BEIJING — President-elect Donald Trump will soon become the leader of the most powerful nation on earth, but that won’t cow businessman Zhong Jiye into giving up the brand name on his Trump Toilet products.
“We registered our company in 2002 and obtained approval from the trademark office in Beijing,” said Zhong, referring to Shenzhen Trump Industrial Company Limited, which mostly manufactures high-tech toilet seats.
“If Mr. Trump thinks our trademark violates his rights and interests, he can use legal methods because our company observes China’s laws,” CEO Zhong told NBC News, adding that he is prepared to defend his company's legal rights to the Trump brand name.
With over 16 million customers and 85 percent of the Chinese market, Trump Toilet has about 1,000 employees, and product prices range from $235 to $880, according to Zhong, a 40-year-old entrepreneur based in Shenzhen in southern China’s Guangdong province.
In China, trademarks are generally awarded by the government to those who apply first, and it’s not uncommon for enterprising individuals to try to register names of celebrities.
The Trump trademark is used by a wide range of Chinese products, from ties and clothing to golf courses, poker cards, condoms and toilet products, many without Trump’s permission.
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But soon after his election victory, Trump’s trademark was granted preliminary approval for use in real-estate-agent services in commercial and residential properties.
The decision came after a decade-long legal fight and appears to reverse an earlier court ruling that favored a Chinese businessman.
The move, first reported by The Wall Street Journal Monday, bodes well for the prospect of protecting Trump’s rights in future trademark disputes, according to his lawyer.
“The election victory of Mr. Trump is certainly a favorable factor,” Zhou Dandan, a Beijing-based lawyer at Unitalen Law Office, which has represented Trump in China trademark cases since 2008.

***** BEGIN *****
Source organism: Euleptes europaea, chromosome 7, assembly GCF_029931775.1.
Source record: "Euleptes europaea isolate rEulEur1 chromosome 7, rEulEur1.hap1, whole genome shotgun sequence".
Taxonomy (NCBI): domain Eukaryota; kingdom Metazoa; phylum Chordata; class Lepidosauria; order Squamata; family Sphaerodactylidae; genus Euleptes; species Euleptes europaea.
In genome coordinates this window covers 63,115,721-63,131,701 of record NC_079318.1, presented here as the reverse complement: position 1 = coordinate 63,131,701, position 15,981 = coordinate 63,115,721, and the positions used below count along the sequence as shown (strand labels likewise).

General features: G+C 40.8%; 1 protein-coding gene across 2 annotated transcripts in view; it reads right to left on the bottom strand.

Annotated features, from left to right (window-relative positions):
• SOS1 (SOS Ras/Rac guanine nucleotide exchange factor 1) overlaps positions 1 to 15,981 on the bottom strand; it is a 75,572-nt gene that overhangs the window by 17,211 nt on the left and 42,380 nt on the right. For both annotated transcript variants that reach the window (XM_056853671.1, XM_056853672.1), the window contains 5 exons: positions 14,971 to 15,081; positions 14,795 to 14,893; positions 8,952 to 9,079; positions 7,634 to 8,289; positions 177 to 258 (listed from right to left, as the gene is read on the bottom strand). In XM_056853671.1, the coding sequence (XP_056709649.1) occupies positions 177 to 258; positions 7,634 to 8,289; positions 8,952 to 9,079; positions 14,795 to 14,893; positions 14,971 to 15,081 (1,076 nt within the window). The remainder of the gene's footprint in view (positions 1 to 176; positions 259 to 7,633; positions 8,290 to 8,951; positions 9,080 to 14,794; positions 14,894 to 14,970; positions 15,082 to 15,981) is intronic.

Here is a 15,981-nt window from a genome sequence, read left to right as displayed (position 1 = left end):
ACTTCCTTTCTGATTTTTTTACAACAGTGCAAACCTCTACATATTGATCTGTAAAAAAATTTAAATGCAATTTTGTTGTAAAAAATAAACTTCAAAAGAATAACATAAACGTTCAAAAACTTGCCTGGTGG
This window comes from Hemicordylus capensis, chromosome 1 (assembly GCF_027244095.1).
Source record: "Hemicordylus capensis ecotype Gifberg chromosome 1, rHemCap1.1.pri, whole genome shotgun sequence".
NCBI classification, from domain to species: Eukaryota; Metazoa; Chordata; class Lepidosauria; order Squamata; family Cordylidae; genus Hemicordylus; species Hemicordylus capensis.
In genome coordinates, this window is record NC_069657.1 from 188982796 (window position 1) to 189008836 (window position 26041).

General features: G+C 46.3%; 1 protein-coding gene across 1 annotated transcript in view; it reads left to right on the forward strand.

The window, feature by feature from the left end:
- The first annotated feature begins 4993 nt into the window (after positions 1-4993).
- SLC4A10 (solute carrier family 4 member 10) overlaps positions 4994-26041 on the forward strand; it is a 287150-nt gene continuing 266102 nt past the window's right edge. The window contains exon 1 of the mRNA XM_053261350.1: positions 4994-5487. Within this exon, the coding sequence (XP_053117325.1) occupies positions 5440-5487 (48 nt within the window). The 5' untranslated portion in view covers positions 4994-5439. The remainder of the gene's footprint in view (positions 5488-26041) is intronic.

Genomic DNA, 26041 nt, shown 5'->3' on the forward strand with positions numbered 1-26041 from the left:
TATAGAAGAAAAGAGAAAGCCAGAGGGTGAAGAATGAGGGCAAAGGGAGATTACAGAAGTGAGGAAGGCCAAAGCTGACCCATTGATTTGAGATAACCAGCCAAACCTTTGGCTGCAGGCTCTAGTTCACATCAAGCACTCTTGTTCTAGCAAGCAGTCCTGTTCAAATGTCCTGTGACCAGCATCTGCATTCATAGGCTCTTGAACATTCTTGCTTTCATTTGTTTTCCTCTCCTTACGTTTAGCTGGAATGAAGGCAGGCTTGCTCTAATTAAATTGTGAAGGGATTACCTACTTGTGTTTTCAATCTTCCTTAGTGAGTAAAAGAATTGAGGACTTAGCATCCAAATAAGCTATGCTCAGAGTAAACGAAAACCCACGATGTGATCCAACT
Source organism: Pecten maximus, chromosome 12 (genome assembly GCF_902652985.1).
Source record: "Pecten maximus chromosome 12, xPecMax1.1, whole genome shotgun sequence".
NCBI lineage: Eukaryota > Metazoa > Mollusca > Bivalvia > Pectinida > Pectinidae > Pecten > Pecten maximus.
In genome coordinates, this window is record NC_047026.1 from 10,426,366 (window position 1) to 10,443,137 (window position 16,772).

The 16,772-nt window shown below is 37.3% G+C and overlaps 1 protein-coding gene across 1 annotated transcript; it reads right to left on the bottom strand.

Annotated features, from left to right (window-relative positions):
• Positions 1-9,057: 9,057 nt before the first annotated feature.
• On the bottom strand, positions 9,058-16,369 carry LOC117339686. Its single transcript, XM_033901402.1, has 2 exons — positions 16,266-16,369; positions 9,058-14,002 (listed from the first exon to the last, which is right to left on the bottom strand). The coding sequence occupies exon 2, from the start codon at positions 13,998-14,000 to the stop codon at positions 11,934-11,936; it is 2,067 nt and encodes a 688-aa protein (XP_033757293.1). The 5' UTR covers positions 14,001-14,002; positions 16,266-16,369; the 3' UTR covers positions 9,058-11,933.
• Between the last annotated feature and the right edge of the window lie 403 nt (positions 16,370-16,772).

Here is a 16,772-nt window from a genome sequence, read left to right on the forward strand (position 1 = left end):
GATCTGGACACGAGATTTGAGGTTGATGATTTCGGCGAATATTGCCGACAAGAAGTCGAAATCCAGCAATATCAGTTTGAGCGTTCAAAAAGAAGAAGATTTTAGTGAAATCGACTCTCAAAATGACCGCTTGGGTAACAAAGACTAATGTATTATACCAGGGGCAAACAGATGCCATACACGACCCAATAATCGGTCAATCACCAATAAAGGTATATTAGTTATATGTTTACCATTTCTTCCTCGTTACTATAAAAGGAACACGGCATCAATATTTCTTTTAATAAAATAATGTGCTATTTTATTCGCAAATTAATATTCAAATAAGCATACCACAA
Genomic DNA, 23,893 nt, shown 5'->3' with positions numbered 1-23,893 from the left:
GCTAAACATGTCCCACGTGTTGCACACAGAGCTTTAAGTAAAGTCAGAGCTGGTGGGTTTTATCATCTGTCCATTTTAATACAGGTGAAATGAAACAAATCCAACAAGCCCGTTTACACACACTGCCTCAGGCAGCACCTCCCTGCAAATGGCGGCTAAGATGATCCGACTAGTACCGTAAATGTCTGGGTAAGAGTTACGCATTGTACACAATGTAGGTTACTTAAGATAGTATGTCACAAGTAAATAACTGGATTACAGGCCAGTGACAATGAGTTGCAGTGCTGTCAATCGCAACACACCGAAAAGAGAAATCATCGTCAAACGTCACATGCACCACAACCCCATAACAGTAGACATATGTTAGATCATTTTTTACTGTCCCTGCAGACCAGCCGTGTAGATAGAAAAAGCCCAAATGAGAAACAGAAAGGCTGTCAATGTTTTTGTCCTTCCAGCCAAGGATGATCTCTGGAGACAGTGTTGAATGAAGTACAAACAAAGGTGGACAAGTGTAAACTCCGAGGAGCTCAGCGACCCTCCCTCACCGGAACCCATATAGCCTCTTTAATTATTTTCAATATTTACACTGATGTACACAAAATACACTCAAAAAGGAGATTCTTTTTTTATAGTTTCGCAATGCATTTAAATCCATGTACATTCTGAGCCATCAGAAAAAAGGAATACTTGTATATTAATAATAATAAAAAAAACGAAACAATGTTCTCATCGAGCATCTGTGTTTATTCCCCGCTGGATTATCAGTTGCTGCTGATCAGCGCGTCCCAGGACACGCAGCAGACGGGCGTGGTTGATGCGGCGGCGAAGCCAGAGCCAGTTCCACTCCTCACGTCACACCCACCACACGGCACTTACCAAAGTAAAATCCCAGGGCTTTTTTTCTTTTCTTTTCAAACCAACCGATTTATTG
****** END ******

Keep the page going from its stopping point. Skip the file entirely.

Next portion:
“We have made more than 70 trademark applications for Mr. Trump and have obtained approval for more than 60 of them,” Zhou told NBC News. “We still have more than 20 trademark disputes with other Chinese companies."
Trump Toilet’s Zhong contends however that his company’s rights cannot be subject to dispute because he made his application “without knowing the existence of the person Trump, it was coincidental.”
In Chinese, the company name means "innovate universally," which is fitting for the high-tech toilets.
Zhong also said that the Chinese brand name sounds like the English word "trump."
“Our core product is the toilet lid, hence we like the ‘U’ in ‘TRUMP’ because it’s the shape of the toilet lid,” he said.
Zhong noted that it’s also a “lucky name” as in a game of cards.
“Incidentally, we launched our latest high-end product on November 8, the day Trump won as president. But that’s only a second coincidence.”
Zhong explained that the new product, which automatically changes seat covers, also conducts pregnancy tests, weight and body mass tests and electrocardiogram tests, among others. He did not explain precisely how the invention works.
While it’s still unclear how Trump’s other trademark disputes will be handled, state-run newspaper Global Times has made clear that Trump as U.S. president will enjoy greater commercial protection in the future.
“In line with the provisions of China’s trademark law, after Trump becomes the American president, all future applications to use his name will be rejected by the Trademark Office,” it warned Tuesday.
NBC News researchers Julia Zhou and Dawn Liu contributed to this report.
Eric Baculinao is a producer based in Beijing. A long-term resident of Beijing who is fluent in Chinese, Baculiano scans Chinese news daily for hints of major new policy trends and insights into the workings of China's secretive Communist Party and government leadership.